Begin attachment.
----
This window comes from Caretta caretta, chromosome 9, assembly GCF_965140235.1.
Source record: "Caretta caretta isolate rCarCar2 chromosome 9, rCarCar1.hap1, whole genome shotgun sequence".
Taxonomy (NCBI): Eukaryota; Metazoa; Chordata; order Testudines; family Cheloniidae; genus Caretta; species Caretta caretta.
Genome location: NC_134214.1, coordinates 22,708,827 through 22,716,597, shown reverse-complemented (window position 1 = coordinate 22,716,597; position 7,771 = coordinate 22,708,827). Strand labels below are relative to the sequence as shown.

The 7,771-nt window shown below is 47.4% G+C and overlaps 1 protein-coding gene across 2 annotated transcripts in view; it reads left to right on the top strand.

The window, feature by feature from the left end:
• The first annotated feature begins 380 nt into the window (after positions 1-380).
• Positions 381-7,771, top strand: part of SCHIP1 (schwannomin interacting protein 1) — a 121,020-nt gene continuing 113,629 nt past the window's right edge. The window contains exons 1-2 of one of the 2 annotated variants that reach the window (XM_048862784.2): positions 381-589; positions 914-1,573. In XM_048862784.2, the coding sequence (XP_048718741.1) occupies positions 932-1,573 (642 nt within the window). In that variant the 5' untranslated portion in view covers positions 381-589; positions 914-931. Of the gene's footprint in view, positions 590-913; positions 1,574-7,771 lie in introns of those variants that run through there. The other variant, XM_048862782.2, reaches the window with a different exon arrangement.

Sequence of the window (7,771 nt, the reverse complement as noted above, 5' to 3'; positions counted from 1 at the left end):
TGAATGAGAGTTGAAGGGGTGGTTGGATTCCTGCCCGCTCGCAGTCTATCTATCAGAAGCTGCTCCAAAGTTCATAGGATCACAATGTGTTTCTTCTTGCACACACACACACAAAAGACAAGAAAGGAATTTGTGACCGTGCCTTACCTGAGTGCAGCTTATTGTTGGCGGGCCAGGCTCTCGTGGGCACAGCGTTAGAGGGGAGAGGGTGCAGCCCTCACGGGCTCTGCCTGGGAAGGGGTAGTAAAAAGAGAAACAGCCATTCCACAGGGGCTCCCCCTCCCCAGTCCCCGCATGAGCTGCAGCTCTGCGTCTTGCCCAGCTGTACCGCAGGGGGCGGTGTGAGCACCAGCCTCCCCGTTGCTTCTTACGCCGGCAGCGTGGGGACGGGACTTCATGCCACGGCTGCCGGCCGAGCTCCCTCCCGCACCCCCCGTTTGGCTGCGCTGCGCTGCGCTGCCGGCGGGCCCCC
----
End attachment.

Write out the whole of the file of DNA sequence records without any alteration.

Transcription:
This window comes from Caretta caretta, chromosome 9, assembly GCF_965140235.1.
Source record: "Caretta caretta isolate rCarCar2 chromosome 9, rCarCar1.hap1, whole genome shotgun sequence".
Taxonomy (NCBI): Eukaryota; Metazoa; Chordata; order Testudines; family Cheloniidae; genus Caretta; species Caretta caretta.
Genome location: NC_134214.1, coordinates 22,708,827 through 22,716,597, shown reverse-complemented (window position 1 = coordinate 22,716,597; position 7,771 = coordinate 22,708,827). Strand labels below are relative to the sequence as shown.

The 7,771-nt window shown below is 47.4% G+C and overlaps 1 protein-coding gene across 2 annotated transcripts in view; it reads left to right on the top strand.

The window, feature by feature from the left end:
• The first annotated feature begins 380 nt into the window (after positions 1-380).
• Positions 381-7,771, top strand: part of SCHIP1 (schwannomin interacting protein 1) — a 121,020-nt gene continuing 113,629 nt past the window's right edge. The window contains exons 1-2 of one of the 2 annotated variants that reach the window (XM_048862784.2): positions 381-589; positions 914-1,573. In XM_048862784.2, the coding sequence (XP_048718741.1) occupies positions 932-1,573 (642 nt within the window). In that variant the 5' untranslated portion in view covers positions 381-589; positions 914-931. Of the gene's footprint in view, positions 590-913; positions 1,574-7,771 lie in introns of those variants that run through there. The other variant, XM_048862782.2, reaches the window with a different exon arrangement.

Sequence of the window (7,771 nt, the reverse complement as noted above, 5' to 3'; positions counted from 1 at the left end):
TGAATGAGAGTTGAAGGGGTGGTTGGATTCCTGCCCGCTCGCAGTCTATCTATCAGAAGCTGCTCCAAAGTTCATAGGATCACAATGTGTTTCTTCTTGCACACACACACACAAAAGACAAGAAAGGAATTTGTGACCGTGCCTTACCTGAGTGCAGCTTATTGTTGGCGGGCCAGGCTCTCGTGGGCACAGCGTTAGAGGGGAGAGGGTGCAGCCCTCACGGGCTCTGCCTGGGAAGGGGTAGTAAAAAGAGAAACAGCCATTCCACAGGGGCTCCCCCTCCCCAGTCCCCGCATGAGCTGCAGCTCTGCGTCTTGCCCAGCTGTACCGCAGGGGGCGGTGTGAGCACCAGCCTCCCCGTTGCTTCTTACGCCGGCAGCGTGGGGACGGGACTTCATGCCACGGCTGCCGGCCGAGCTCCCTCCCGCACCCCCCGTTTGGCTGCGCTGCGCTGCGCTGCCGGCGGGCCCCC